The new Covid rules you need to follow in Sweden

The new Covid rules you need to follow in Sweden
Restaurants and bars must once again close early from January 12th. File photo of early closing restrictions in 2020. Photo: Johan Nilsson/TT
A series of new Covid measures came into force in Sweden on December 12th. Here is The Local's guide on what you need to know.

How long will these restrictions be in place?

The new measures are expected to be in place until the middle of February, but will be assessed every two weeks, according to the Public Health Agency. The goal is to remove restrictions in line with increased vaccination rates, once the situation within healthcare has stabilised.

New measures which came into place on January 12th:

  • Public indoor events with over 20 guests may only take place if all guests are seated, there are no groups of more than eight people, and groups are placed more than one metre apart. Exceptions exist for religious ceremonies, where standing guests will be permitted. For events with more than 50 guests, vaccine passes will be required in addition to all other recommendations.
  • Markets, exhibitions or fairs with over 50 guests must require vaccine passes. There will also be a space requirement for venues: 10 square metres per person.
  • Bars and restaurants must close by 11pm. Guests must be seated, with a maximum of eight people per group and one metre between groups.
  • Adults should limit the amount of “close contacts” indoors by avoiding social events such as large dinners and parties. Earlier recommendations to avoid crowding, keep a distance, work from home and travel outside of rush hour continue to be in effect.
  • Indoor cups and sport camps: A ban on indoor cups and sport camps will continue to be in place until January 31st. Training and competitions taking place as part of the normal season may be carried out subject to risk-reducing measures.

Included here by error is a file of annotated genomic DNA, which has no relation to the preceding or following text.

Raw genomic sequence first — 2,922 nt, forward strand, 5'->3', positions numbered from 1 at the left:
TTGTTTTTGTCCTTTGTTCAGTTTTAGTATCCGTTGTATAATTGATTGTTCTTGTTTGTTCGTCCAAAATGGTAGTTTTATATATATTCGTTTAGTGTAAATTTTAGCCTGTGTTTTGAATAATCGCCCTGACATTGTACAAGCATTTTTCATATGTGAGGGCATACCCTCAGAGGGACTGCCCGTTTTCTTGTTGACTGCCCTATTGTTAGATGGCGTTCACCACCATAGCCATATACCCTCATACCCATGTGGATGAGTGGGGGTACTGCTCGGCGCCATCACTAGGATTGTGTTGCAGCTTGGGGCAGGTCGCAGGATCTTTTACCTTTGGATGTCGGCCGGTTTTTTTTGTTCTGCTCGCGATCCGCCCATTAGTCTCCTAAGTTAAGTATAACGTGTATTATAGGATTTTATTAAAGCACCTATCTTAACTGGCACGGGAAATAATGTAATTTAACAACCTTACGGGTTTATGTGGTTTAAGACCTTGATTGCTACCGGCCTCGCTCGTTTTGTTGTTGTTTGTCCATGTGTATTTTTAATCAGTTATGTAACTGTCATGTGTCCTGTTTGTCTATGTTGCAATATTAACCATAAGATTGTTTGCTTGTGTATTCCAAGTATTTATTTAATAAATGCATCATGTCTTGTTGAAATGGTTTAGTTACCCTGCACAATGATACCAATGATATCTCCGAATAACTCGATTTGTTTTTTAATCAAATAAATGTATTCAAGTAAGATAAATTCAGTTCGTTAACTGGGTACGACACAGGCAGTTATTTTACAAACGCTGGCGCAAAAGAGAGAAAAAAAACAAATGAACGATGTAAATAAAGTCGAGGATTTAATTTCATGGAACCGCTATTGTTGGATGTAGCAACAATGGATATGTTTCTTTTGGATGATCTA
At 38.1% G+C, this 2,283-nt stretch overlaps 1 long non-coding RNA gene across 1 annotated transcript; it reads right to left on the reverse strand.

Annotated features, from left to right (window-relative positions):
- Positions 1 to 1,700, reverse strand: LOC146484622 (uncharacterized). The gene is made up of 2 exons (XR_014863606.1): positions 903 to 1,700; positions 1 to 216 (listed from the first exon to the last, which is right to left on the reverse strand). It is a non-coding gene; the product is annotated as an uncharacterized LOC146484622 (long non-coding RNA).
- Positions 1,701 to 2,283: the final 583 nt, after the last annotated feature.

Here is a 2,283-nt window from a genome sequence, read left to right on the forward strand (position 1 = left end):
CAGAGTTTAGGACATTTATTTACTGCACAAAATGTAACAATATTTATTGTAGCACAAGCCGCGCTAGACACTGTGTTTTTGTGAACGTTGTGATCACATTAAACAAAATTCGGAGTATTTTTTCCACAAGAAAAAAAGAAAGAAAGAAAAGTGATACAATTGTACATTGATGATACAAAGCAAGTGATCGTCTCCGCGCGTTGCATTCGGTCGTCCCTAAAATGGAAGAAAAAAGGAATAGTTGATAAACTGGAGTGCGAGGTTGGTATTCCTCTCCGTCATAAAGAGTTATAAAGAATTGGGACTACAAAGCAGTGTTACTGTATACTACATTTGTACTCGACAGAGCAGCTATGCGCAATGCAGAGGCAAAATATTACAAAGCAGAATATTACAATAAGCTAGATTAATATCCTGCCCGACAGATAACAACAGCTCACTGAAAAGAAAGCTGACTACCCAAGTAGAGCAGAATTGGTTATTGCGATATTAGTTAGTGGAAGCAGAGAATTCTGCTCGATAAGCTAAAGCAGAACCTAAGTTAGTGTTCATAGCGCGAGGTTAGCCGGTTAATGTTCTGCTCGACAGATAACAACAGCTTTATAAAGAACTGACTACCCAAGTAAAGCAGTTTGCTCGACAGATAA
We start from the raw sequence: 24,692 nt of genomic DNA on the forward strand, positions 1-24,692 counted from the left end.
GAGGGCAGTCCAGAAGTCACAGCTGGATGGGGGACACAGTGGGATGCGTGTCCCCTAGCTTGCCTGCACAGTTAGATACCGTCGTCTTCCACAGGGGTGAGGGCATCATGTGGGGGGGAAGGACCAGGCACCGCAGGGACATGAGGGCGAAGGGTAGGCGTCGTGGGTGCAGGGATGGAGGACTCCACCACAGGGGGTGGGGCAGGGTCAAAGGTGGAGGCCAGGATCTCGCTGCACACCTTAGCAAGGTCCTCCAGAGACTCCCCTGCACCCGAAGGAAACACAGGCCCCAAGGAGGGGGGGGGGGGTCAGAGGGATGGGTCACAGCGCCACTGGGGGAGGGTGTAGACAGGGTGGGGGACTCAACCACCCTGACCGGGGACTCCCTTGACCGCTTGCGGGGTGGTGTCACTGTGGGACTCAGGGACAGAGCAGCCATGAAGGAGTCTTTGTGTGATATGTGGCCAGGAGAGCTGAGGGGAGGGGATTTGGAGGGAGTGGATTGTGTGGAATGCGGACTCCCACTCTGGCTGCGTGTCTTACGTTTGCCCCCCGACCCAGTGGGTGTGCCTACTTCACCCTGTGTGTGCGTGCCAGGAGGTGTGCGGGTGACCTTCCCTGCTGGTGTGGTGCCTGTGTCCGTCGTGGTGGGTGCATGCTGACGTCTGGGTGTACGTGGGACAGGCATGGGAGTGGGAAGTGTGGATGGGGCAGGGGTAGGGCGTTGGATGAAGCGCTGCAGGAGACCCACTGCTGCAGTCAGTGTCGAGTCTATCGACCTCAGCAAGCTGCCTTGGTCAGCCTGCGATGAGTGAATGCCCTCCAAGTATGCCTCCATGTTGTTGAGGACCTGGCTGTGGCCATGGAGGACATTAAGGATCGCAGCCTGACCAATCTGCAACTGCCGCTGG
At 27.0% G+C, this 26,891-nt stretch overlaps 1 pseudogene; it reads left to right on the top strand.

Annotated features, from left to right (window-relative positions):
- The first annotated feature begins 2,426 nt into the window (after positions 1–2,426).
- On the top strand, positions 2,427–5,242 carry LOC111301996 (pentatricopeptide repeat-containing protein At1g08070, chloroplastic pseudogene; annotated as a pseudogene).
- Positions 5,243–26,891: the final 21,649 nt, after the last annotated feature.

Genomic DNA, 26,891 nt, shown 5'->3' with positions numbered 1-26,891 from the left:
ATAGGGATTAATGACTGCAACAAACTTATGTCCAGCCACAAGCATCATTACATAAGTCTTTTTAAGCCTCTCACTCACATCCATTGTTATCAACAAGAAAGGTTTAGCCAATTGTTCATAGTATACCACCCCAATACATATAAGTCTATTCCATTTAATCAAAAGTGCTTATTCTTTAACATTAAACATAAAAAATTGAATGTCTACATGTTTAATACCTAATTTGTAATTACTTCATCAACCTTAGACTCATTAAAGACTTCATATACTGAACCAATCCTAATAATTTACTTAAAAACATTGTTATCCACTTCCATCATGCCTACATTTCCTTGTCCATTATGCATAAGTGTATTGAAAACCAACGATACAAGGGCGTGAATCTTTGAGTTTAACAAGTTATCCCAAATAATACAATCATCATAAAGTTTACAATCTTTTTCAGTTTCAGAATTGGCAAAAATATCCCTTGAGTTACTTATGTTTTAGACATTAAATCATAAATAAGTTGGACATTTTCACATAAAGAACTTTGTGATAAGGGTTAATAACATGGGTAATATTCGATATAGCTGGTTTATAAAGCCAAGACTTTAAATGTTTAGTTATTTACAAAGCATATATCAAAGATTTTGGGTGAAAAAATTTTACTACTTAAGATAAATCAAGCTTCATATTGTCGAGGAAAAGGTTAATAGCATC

• Adult teaching and education: Universities are not required to move to distance teaching full-time, but may use it as a tool to limit crowding. Exams should take place as usual, taking risk-reducing measures into account.

The following restrictions and recommendations are still in effect:

  • Keep a distance and avoid crowded areas.
  • Work from home if possible, unless you need to physically be at work.
  • Seated travellers only on long-distance public transport.
  • Face masks are recommended on public transport if it is not possible to keep a distance.
  • Shops, leisure activities and cultural activities may only allow one person per 10 square metres, and must reduce crowding. Activities aimed at children – such as sports training and competitions – are exempt.
  • Teaching in schools should take place in person. Measures should be taken to reduce the spread of infection, such as being outdoors as much as possible, avoiding large groups indoors and preventing classes from mixing.

Measures to be introduced in the future:

In addition to the above measures, the Public Health Agency has asked the government to introduce the following restrictions (legally these require a government decision, whereas the Public Health Agency is able to make its own decisions on the above measures). There is no date for when these may come into force:

  • Limit private events in rented venues to 20 guests.
  • Limit public indoor events to a maximum of 500 guests, with a vaccination certificate requirement.
  • Travel: Scrap a requirement for foreign visitors to show a negative Covid test to enter Sweden, but reintroduce the Covid pass for adults. The government confirmed to The Local that it had received this request but had not yet made a formal decision.

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